is attributable to pharmaceuticals. The HMOs could not figure out how to deal
with the technological factor. Neither, it seems, can anyone else.
A Touchy Subject
The article by James F. Drane, PhD, that leads this special section ("For
an Ethics of Technology,") deals with one vital aspect of technology: how
and when to draw the line against technologies, or the use of technologies,
that would violate moral values. The other side of that coin, at least in biomedicine,
is the problem of setting limits when the technologies are otherwise ethically
acceptable but incur costs that can create injustice. Those are particularly
unpleasant problems, requiring society to consider denying people the use of
good and helpful technologies because it needs to use scarce resources in other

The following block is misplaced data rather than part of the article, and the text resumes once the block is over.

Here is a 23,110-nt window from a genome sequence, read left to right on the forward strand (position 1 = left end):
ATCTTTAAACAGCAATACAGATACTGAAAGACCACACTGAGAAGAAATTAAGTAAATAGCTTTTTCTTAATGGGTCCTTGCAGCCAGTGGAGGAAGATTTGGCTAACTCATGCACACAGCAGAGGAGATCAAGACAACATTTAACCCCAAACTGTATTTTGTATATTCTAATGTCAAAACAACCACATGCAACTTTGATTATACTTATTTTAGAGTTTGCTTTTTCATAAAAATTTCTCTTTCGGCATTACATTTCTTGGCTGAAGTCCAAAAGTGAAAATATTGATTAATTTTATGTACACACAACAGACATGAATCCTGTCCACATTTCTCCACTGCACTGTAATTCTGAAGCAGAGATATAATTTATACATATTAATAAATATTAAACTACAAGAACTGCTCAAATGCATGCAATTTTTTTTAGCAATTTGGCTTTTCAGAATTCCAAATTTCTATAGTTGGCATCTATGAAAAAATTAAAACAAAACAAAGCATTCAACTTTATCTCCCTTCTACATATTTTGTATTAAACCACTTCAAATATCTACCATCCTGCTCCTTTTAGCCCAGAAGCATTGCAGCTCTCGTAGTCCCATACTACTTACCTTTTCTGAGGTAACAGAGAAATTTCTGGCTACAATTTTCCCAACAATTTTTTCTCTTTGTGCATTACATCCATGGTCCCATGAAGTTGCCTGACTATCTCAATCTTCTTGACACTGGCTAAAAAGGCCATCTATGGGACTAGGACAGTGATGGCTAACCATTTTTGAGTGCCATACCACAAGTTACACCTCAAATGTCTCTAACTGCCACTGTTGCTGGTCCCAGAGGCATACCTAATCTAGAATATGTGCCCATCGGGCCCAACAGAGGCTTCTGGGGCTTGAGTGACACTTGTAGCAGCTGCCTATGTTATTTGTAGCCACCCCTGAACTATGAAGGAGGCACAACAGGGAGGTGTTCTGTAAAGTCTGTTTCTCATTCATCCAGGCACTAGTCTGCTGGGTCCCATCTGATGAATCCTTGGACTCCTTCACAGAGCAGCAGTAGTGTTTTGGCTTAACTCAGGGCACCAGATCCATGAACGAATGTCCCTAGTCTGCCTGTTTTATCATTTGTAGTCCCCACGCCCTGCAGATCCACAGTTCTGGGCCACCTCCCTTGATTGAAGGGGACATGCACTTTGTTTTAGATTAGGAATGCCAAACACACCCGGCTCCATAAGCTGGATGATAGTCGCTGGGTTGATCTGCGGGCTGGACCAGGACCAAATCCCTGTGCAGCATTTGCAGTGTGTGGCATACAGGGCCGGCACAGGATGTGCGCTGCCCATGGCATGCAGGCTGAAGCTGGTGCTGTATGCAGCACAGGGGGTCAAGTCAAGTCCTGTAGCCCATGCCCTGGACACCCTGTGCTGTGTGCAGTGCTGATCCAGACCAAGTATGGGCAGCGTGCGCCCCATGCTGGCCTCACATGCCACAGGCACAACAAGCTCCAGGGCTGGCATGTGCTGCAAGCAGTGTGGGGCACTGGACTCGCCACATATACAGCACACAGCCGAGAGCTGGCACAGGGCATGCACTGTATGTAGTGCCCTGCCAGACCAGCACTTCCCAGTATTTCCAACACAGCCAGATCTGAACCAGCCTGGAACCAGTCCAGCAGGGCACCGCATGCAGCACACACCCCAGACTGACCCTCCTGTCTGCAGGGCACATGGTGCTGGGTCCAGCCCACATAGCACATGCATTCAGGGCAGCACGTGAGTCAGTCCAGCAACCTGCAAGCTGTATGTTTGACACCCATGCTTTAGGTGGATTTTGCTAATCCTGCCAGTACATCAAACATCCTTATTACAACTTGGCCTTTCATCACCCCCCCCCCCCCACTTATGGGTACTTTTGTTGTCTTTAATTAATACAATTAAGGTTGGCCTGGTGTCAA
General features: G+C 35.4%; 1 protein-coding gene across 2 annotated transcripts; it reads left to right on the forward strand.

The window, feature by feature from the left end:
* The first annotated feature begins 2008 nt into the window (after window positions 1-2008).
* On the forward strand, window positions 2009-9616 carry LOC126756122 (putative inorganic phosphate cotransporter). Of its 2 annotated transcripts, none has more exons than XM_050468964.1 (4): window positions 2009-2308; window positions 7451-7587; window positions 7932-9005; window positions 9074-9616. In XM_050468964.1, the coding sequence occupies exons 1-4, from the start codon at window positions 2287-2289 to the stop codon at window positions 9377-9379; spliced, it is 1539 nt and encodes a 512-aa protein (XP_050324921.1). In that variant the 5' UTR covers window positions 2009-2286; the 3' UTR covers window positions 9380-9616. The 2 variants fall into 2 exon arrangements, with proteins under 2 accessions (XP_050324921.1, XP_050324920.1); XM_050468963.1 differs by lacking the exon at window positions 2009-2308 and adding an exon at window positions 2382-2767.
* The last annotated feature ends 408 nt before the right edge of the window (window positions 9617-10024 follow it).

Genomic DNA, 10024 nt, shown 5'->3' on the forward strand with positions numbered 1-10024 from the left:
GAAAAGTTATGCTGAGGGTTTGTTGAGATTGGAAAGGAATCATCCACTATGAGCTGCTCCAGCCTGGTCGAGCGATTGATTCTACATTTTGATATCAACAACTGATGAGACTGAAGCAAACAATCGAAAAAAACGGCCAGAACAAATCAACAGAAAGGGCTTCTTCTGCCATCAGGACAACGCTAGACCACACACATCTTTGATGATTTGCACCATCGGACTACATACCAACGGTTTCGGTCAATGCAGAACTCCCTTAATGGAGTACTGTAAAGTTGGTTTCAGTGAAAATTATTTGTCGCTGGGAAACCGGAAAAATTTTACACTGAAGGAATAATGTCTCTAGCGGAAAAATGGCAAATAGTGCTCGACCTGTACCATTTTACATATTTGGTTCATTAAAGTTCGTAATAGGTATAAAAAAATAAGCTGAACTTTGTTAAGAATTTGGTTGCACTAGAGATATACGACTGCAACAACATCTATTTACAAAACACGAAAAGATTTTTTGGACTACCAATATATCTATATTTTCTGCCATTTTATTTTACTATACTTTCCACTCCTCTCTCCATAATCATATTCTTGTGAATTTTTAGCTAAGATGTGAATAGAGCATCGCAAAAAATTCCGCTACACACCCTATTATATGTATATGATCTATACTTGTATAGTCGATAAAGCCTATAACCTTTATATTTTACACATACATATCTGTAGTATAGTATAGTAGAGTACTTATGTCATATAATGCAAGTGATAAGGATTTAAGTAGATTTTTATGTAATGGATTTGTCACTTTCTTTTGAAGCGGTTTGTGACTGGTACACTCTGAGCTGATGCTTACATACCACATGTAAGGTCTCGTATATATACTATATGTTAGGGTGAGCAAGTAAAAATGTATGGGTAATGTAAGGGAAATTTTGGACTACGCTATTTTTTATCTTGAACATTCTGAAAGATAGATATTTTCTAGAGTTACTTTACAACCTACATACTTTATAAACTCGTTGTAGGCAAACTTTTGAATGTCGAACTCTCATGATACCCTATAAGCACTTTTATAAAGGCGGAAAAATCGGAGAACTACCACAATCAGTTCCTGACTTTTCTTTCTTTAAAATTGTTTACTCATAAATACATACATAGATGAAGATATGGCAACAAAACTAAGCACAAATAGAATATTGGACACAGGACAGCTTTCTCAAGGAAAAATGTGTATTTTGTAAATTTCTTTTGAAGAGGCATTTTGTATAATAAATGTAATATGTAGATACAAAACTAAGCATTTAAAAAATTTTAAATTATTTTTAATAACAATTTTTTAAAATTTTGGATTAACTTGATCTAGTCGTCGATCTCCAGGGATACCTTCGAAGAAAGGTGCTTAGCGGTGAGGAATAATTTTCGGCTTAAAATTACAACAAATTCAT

ways, such as education or job creation.
Unless we hold that any good medical technology ought to be available to every
patient without limits, with no concern for cost and for even marginal benefits — a
wholly unrealistic possibility — then we need to consider limits. The Catholic
tradition has been much better in taking on the limits of technology generally — willing
enough to say no, whether we agree or not — than on setting limits to medical
expenditures under conditions of scarcity. As I have found with some of my own
writings on that subject, limiting technology can be a dangerous topic to raise,
incurring the risk that the writer will be accused of favoring social euthanasia
or promoting a culture of death.